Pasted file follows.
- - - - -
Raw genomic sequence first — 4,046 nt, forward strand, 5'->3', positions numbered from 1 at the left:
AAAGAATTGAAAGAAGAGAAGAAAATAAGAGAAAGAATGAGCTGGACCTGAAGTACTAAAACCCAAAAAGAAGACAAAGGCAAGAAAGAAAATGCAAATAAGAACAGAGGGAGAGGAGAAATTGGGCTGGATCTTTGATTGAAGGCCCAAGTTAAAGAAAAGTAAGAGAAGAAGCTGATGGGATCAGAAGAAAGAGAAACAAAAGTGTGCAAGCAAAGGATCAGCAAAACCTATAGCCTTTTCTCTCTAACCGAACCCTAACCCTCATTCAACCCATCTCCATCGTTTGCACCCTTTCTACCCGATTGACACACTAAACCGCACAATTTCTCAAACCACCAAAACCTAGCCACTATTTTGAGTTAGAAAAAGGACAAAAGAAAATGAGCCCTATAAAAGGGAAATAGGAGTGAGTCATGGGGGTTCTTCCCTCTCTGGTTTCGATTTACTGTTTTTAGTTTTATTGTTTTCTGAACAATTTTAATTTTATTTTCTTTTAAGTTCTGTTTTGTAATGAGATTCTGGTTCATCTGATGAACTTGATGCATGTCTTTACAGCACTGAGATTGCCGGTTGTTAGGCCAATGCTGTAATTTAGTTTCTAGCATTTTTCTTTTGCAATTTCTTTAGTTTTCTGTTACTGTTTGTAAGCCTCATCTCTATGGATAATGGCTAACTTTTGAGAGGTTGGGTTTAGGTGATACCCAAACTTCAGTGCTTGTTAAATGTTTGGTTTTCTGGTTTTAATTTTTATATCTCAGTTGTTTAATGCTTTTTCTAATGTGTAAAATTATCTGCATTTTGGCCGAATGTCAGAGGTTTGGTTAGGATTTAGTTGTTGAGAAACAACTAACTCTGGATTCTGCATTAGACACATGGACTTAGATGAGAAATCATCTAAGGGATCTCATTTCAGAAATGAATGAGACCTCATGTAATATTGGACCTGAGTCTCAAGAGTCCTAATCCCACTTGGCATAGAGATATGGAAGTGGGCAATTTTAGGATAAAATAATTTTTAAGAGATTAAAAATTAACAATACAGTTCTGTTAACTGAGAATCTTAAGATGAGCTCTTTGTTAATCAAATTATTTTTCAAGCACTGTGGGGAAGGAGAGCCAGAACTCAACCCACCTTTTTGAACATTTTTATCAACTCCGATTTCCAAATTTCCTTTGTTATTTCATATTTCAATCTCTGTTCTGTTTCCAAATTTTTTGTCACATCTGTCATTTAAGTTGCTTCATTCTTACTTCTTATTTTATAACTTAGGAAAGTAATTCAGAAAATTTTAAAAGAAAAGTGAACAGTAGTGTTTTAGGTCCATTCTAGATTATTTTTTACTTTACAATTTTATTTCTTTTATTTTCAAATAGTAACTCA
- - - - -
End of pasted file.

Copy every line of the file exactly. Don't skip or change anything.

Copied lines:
Raw genomic sequence first — 4,046 nt, forward strand, 5'->3', positions numbered from 1 at the left:
AAAGAATTGAAAGAAGAGAAGAAAATAAGAGAAAGAATGAGCTGGACCTGAAGTACTAAAACCCAAAAAGAAGACAAAGGCAAGAAAGAAAATGCAAATAAGAACAGAGGGAGAGGAGAAATTGGGCTGGATCTTTGATTGAAGGCCCAAGTTAAAGAAAAGTAAGAGAAGAAGCTGATGGGATCAGAAGAAAGAGAAACAAAAGTGTGCAAGCAAAGGATCAGCAAAACCTATAGCCTTTTCTCTCTAACCGAACCCTAACCCTCATTCAACCCATCTCCATCGTTTGCACCCTTTCTACCCGATTGACACACTAAACCGCACAATTTCTCAAACCACCAAAACCTAGCCACTATTTTGAGTTAGAAAAAGGACAAAAGAAAATGAGCCCTATAAAAGGGAAATAGGAGTGAGTCATGGGGGTTCTTCCCTCTCTGGTTTCGATTTACTGTTTTTAGTTTTATTGTTTTCTGAACAATTTTAATTTTATTTTCTTTTAAGTTCTGTTTTGTAATGAGATTCTGGTTCATCTGATGAACTTGATGCATGTCTTTACAGCACTGAGATTGCCGGTTGTTAGGCCAATGCTGTAATTTAGTTTCTAGCATTTTTCTTTTGCAATTTCTTTAGTTTTCTGTTACTGTTTGTAAGCCTCATCTCTATGGATAATGGCTAACTTTTGAGAGGTTGGGTTTAGGTGATACCCAAACTTCAGTGCTTGTTAAATGTTTGGTTTTCTGGTTTTAATTTTTATATCTCAGTTGTTTAATGCTTTTTCTAATGTGTAAAATTATCTGCATTTTGGCCGAATGTCAGAGGTTTGGTTAGGATTTAGTTGTTGAGAAACAACTAACTCTGGATTCTGCATTAGACACATGGACTTAGATGAGAAATCATCTAAGGGATCTCATTTCAGAAATGAATGAGACCTCATGTAATATTGGACCTGAGTCTCAAGAGTCCTAATCCCACTTGGCATAGAGATATGGAAGTGGGCAATTTTAGGATAAAATAATTTTTAAGAGATTAAAAATTAACAATACAGTTCTGTTAACTGAGAATCTTAAGATGAGCTCTTTGTTAATCAAATTATTTTTCAAGCACTGTGGGGAAGGAGAGCCAGAACTCAACCCACCTTTTTGAACATTTTTATCAACTCCGATTTCCAAATTTCCTTTGTTATTTCATATTTCAATCTCTGTTCTGTTTCCAAATTTTTTGTCACATCTGTCATTTAAGTTGCTTCATTCTTACTTCTTATTTTATAACTTAGGAAAGTAATTCAGAAAATTTTAAAAGAAAAGTGAACAGTAGTGTTTTAGGTCCATTCTAGATTATTTTTTACTTTACAATTTTATTTCTTTTATTTTCAAATAGTAACTCA